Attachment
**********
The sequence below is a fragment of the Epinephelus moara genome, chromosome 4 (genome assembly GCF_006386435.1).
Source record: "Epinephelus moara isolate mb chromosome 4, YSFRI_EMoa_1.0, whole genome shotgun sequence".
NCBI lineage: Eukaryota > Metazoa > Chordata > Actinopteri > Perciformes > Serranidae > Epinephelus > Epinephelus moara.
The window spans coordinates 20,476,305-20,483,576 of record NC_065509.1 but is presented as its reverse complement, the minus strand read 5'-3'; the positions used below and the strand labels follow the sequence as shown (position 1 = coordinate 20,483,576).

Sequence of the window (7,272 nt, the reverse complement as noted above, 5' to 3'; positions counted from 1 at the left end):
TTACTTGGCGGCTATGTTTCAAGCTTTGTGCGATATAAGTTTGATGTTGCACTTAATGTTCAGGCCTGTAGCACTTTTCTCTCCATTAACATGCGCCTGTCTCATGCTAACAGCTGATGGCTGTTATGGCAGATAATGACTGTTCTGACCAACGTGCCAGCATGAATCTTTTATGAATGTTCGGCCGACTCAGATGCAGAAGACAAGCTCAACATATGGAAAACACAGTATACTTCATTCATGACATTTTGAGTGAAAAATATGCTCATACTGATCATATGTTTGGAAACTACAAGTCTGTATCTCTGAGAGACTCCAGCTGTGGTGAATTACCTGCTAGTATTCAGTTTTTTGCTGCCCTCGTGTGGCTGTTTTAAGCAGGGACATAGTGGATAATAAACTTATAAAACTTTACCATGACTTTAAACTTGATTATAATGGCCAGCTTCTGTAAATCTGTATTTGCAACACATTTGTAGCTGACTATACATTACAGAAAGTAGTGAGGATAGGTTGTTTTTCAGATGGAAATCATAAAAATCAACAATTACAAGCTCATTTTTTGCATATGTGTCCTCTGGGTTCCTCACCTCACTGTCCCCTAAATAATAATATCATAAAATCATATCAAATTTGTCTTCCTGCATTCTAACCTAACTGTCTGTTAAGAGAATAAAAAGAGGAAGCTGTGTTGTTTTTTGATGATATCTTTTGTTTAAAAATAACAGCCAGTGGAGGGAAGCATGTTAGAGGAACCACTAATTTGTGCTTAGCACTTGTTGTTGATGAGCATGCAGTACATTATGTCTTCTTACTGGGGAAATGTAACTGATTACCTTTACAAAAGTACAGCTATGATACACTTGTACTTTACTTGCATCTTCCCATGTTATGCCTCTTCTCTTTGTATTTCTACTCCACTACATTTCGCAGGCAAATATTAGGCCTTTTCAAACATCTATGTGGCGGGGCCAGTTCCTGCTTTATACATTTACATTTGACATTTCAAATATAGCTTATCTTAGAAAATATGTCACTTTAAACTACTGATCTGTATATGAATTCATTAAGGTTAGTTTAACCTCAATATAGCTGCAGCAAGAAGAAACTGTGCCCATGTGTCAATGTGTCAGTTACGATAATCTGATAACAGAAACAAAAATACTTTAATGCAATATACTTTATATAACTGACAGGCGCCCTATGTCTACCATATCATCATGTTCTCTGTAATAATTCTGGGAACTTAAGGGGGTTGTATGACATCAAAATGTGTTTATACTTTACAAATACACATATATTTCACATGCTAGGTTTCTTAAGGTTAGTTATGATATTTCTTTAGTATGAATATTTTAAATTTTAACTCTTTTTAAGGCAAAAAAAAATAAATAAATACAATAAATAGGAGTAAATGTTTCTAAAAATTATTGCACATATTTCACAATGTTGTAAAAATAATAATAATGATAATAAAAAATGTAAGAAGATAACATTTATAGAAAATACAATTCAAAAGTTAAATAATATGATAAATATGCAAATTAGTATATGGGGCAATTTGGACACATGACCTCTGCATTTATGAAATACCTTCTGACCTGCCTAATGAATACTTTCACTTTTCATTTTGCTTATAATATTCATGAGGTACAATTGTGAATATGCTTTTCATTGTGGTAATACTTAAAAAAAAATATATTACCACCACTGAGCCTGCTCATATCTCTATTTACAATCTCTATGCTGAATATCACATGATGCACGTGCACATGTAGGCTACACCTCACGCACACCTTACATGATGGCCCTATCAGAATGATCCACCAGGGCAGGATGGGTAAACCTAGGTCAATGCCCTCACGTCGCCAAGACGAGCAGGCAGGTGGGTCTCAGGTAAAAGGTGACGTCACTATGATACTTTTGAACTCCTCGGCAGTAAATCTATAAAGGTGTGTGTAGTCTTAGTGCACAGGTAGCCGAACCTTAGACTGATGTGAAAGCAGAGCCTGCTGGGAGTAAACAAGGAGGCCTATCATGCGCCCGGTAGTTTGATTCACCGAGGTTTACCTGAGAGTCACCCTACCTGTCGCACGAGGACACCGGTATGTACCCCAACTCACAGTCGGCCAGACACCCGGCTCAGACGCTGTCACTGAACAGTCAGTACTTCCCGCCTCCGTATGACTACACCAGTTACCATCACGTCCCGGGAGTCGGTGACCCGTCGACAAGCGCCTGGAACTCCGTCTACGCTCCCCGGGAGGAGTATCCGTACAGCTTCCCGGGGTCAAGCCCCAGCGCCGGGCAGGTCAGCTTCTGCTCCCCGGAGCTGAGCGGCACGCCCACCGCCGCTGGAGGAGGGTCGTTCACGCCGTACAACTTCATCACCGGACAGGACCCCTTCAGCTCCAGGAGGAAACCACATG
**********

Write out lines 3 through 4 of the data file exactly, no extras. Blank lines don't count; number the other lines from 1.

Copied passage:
NCBI lineage: Eukaryota > Metazoa > Chordata > Actinopteri > Perciformes > Serranidae > Epinephelus > Epinephelus moara.
The window spans coordinates 20,476,305-20,483,576 of record NC_065509.1 but is presented as its reverse complement, the minus strand read 5'-3'; the positions used below and the strand labels follow the sequence as shown (position 1 = coordinate 20,483,576).